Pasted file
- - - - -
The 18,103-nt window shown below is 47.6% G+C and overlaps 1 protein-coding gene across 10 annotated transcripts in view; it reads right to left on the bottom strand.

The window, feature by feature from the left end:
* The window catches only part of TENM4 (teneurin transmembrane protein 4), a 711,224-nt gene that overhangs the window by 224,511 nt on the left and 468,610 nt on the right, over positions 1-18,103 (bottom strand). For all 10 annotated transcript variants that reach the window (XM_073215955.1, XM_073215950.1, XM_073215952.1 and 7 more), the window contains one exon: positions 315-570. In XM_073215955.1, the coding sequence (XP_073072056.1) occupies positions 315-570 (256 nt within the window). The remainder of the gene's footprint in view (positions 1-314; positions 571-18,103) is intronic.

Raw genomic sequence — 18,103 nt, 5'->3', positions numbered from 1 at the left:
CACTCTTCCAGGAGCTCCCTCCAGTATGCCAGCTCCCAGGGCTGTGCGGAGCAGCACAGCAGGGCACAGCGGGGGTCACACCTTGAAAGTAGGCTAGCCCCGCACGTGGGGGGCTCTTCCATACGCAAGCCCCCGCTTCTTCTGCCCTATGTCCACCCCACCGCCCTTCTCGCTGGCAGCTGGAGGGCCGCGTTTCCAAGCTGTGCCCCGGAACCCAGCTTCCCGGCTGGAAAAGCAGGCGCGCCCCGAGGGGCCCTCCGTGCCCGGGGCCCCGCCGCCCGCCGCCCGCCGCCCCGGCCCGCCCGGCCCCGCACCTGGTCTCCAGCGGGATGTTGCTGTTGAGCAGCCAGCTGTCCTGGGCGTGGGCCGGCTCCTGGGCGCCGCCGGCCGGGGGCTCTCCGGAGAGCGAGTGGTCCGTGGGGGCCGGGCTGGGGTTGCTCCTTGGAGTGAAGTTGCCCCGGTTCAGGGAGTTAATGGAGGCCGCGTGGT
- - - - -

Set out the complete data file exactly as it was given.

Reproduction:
The 18,103-nt window shown below is 47.6% G+C and overlaps 1 protein-coding gene across 10 annotated transcripts in view; it reads right to left on the bottom strand.

The window, feature by feature from the left end:
* The window catches only part of TENM4 (teneurin transmembrane protein 4), a 711,224-nt gene that overhangs the window by 224,511 nt on the left and 468,610 nt on the right, over positions 1-18,103 (bottom strand). For all 10 annotated transcript variants that reach the window (XM_073215955.1, XM_073215950.1, XM_073215952.1 and 7 more), the window contains one exon: positions 315-570. In XM_073215955.1, the coding sequence (XP_073072056.1) occupies positions 315-570 (256 nt within the window). The remainder of the gene's footprint in view (positions 1-314; positions 571-18,103) is intronic.

Raw genomic sequence — 18,103 nt, 5'->3', positions numbered from 1 at the left:
CACTCTTCCAGGAGCTCCCTCCAGTATGCCAGCTCCCAGGGCTGTGCGGAGCAGCACAGCAGGGCACAGCGGGGGTCACACCTTGAAAGTAGGCTAGCCCCGCACGTGGGGGGCTCTTCCATACGCAAGCCCCCGCTTCTTCTGCCCTATGTCCACCCCACCGCCCTTCTCGCTGGCAGCTGGAGGGCCGCGTTTCCAAGCTGTGCCCCGGAACCCAGCTTCCCGGCTGGAAAAGCAGGCGCGCCCCGAGGGGCCCTCCGTGCCCGGGGCCCCGCCGCCCGCCGCCCGCCGCCCCGGCCCGCCCGGCCCCGCACCTGGTCTCCAGCGGGATGTTGCTGTTGAGCAGCCAGCTGTCCTGGGCGTGGGCCGGCTCCTGGGCGCCGCCGGCCGGGGGCTCTCCGGAGAGCGAGTGGTCCGTGGGGGCCGGGCTGGGGTTGCTCCTTGGAGTGAAGTTGCCCCGGTTCAGGGAGTTAATGGAGGCCGCGTGGT